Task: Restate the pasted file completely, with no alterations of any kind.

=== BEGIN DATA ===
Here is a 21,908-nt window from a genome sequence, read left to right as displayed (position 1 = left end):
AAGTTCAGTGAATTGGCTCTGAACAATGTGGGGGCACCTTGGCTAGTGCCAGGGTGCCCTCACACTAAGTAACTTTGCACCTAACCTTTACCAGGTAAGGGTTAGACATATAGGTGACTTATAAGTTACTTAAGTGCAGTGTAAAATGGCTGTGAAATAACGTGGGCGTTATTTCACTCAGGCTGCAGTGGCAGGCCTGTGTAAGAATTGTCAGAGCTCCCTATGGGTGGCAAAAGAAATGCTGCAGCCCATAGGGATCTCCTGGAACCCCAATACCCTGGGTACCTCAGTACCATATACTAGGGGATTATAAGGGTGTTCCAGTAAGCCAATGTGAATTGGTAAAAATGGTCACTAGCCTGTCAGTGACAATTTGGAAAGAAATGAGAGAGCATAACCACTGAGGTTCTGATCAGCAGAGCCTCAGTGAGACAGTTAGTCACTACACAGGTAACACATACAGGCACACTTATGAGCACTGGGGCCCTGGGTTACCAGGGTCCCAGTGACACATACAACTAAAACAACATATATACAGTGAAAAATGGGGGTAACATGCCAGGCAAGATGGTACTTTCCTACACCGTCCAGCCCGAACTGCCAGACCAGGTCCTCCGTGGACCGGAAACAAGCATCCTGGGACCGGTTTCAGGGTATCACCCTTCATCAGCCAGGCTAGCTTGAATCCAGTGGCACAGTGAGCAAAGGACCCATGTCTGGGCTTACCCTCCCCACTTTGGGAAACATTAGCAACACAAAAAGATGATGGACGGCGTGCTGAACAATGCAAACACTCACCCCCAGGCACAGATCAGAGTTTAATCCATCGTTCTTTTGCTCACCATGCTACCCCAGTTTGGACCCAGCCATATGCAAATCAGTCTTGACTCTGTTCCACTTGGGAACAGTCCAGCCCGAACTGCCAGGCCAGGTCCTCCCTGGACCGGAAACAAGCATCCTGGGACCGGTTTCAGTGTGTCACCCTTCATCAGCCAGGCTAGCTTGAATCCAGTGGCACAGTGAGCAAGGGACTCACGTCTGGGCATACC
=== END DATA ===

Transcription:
Here is a 21,908-nt window from a genome sequence, read left to right as displayed (position 1 = left end):
AAGTTCAGTGAATTGGCTCTGAACAATGTGGGGGCACCTTGGCTAGTGCCAGGGTGCCCTCACACTAAGTAACTTTGCACCTAACCTTTACCAGGTAAGGGTTAGACATATAGGTGACTTATAAGTTACTTAAGTGCAGTGTAAAATGGCTGTGAAATAACGTGGGCGTTATTTCACTCAGGCTGCAGTGGCAGGCCTGTGTAAGAATTGTCAGAGCTCCCTATGGGTGGCAAAAGAAATGCTGCAGCCCATAGGGATCTCCTGGAACCCCAATACCCTGGGTACCTCAGTACCATATACTAGGGGATTATAAGGGTGTTCCAGTAAGCCAATGTGAATTGGTAAAAATGGTCACTAGCCTGTCAGTGACAATTTGGAAAGAAATGAGAGAGCATAACCACTGAGGTTCTGATCAGCAGAGCCTCAGTGAGACAGTTAGTCACTACACAGGTAACACATACAGGCACACTTATGAGCACTGGGGCCCTGGGTTACCAGGGTCCCAGTGACACATACAACTAAAACAACATATATACAGTGAAAAATGGGGGTAACATGCCAGGCAAGATGGTACTTTCCTACACCGTCCAGCCCGAACTGCCAGACCAGGTCCTCCGTGGACCGGAAACAAGCATCCTGGGACCGGTTTCAGGGTATCACCCTTCATCAGCCAGGCTAGCTTGAATCCAGTGGCACAGTGAGCAAAGGACCCATGTCTGGGCTTACCCTCCCCACTTTGGGAAACATTAGCAACACAAAAAGATGATGGACGGCGTGCTGAACAATGCAAACACTCACCCCCAGGCACAGATCAGAGTTTAATCCATCGTTCTTTTGCTCACCATGCTACCCCAGTTTGGACCCAGCCATATGCAAATCAGTCTTGACTCTGTTCCACTTGGGAACAGTCCAGCCCGAACTGCCAGGCCAGGTCCTCCCTGGACCGGAAACAAGCATCCTGGGACCGGTTTCAGTGTGTCACCCTTCATCAGCCAGGCTAGCTTGAATCCAGTGGCACAGTGAGCAAGGGACTCACGTCTGGGCATACC